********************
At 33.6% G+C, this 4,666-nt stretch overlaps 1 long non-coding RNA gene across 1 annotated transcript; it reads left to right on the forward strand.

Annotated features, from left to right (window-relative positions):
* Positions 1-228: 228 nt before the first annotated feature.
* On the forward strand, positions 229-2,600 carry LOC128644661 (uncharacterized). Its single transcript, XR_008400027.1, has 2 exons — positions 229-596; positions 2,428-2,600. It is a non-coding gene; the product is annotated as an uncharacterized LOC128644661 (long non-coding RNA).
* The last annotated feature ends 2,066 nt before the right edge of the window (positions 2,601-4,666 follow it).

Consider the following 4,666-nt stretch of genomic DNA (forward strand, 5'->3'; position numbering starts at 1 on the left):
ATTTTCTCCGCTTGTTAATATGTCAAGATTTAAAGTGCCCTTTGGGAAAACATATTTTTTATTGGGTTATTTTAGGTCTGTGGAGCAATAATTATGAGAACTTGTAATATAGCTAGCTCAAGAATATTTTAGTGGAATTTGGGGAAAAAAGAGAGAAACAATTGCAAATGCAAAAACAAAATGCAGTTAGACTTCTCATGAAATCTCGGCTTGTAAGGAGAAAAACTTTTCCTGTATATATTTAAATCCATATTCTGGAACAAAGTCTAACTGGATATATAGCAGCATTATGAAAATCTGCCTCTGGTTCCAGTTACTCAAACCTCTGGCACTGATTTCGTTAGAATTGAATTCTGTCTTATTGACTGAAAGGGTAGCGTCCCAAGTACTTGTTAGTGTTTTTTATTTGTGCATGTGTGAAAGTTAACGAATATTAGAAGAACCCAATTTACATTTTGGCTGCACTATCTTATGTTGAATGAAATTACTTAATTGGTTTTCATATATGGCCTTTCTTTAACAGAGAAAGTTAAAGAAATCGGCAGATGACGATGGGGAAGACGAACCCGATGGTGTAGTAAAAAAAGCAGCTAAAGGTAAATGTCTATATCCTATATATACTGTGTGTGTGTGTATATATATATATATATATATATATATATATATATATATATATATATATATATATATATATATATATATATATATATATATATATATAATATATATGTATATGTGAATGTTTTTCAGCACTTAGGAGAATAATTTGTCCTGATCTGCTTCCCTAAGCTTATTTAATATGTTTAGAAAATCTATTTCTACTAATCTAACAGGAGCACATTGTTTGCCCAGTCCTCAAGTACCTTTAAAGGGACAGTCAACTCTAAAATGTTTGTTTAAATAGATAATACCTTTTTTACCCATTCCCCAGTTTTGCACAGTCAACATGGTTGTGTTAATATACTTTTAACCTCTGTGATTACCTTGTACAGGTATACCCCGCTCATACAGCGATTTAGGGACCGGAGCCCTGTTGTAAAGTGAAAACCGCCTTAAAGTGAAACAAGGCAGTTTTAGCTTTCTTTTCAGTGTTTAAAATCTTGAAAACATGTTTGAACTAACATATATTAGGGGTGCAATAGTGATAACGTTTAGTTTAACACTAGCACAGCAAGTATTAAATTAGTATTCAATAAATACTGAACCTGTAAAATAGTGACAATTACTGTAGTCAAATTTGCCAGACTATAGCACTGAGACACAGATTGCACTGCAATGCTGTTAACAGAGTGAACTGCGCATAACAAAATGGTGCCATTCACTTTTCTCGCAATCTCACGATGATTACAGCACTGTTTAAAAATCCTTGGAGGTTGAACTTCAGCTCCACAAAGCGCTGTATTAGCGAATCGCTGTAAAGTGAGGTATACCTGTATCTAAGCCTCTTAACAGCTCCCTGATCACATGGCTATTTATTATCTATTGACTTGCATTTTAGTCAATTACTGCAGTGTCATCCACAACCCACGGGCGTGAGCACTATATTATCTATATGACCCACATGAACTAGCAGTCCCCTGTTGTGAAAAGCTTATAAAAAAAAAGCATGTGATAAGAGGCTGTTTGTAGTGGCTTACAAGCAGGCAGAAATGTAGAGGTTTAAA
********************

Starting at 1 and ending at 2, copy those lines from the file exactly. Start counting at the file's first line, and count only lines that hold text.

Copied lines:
At 33.6% G+C, this 4,666-nt stretch overlaps 1 long non-coding RNA gene across 1 annotated transcript; it reads left to right on the forward strand.

Annotated features, from left to right (window-relative positions):